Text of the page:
13. “It is no difference than if you find an ATM that will dispense cash over and over and not deduct it from your account”

    False, there is a tremendous difference. Money is money, however points have zero value, as written in Terms & Conditions of every rewards program.

  14. Stupidity and bad programming should hurt. Slap the guy with the same penalty for fraud that we give to banksters and wall street crooks: make him pay a fine that is one-tenth of one percent of what he stole, then let him keep the rest and walk away laughing with no admission of guilt and no jail time.

  15. @BothofUs2: I don’t think your comparison is fair. The IHG buy-points method is still costing the recipient of the points money, and for something they actually sell (You can buy IHG points straight-up). It just is a method of getting a slight discount, and they’ve let it go on for years.
    When you use this method, you purchase the points you need… and when you cancel the rezzie, THEY keep your money (which you exchanged for points). There is a mutual exchange of value.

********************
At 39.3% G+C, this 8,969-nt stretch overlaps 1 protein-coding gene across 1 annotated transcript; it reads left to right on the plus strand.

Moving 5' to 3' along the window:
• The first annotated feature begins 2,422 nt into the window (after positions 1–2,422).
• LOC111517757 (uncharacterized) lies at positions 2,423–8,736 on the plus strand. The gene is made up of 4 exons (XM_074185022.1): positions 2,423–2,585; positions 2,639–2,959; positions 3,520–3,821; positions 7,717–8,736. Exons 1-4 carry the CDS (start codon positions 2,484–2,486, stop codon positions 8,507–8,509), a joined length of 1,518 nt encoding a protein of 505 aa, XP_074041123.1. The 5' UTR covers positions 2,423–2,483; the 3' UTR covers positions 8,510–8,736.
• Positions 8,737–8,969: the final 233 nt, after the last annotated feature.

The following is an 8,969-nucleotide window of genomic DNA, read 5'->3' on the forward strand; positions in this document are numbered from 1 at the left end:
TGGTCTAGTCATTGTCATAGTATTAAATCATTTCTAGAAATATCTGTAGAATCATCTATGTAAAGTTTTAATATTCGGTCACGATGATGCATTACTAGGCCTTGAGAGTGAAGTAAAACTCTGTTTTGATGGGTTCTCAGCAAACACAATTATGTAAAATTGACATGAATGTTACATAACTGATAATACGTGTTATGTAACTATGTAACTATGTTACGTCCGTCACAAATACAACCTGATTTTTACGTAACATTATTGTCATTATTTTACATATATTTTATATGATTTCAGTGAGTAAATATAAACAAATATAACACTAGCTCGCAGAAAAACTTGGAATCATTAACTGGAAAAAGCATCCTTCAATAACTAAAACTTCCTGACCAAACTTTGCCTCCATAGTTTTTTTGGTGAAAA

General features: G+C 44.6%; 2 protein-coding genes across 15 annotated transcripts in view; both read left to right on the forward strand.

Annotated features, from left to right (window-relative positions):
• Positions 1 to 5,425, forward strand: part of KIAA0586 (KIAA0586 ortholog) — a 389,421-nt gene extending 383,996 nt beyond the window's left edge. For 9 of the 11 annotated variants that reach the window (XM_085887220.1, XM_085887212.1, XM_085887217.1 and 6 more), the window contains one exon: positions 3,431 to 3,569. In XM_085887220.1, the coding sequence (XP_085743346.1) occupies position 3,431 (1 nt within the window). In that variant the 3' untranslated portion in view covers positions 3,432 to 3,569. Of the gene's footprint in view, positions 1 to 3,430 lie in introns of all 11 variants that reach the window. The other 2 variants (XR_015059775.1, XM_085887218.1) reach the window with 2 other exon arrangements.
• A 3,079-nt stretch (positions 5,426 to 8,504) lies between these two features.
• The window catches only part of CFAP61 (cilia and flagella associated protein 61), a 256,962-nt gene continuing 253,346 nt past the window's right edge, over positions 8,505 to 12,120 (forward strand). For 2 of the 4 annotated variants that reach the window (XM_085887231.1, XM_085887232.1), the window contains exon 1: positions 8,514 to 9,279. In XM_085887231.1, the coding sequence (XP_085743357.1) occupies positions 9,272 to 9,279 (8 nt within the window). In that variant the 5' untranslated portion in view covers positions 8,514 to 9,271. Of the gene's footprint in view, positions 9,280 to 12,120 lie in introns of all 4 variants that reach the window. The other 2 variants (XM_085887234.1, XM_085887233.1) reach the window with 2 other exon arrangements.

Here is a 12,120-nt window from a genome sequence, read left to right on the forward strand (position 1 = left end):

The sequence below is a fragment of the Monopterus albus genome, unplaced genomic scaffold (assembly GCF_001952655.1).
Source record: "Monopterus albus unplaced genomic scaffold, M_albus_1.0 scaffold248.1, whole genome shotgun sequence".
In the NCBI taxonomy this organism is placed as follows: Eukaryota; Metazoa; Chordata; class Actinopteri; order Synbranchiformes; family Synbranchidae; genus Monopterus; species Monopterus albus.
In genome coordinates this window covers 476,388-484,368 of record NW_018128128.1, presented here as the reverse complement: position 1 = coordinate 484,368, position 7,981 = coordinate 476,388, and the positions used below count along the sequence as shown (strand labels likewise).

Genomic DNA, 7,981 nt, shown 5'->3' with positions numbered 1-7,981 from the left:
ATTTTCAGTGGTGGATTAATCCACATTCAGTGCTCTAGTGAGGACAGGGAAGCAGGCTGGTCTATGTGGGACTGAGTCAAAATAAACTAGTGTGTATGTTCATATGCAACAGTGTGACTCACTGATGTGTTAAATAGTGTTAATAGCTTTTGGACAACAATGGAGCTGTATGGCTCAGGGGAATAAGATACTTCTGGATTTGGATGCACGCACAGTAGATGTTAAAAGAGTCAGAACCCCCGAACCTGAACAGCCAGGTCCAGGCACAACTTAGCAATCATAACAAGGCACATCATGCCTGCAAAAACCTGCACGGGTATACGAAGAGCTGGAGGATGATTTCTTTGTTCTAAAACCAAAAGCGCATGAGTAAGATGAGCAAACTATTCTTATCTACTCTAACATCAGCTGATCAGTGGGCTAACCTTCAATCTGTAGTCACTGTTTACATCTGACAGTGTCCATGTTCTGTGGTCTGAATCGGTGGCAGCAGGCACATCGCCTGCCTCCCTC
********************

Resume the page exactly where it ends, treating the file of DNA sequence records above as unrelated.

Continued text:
@Sam: You are splitting a very fine hair. Points, in their intrinsic nature do not have value. But yet, he exchanged them for actual money-like products (the gift cards).
    This is probably the thing that will undermine their case. They themselves say the points have no value, so how can they say that in this particular situation they’re of value.
    It might be true that he unethically exploited their thing and amassed a bunch of points, valueless by their own definition.
    The fact that the then took their (valueless) points, and completely within the legit framework of their program turned them into gift cards, etc is ancillary to the actual “crime”.

    I agree with @Dogbert The Consultant here: He should have to pay back some relatively small portion, ‘cuz deep down inside, he knew this wasn’t legit. There *should be* a deterrent to consumers who don’t know where ethical lines lie.
    But there should also be a deterrent / encouragement to the companies: Fix your own crap! Don’t whine and cry your multi-million dollar company let a system error perpetuate, and someone took advantage of it. If they win this suit, there is NO incentive for companies to make quality, tightly run programs–they can just sue whomever exploits it too much.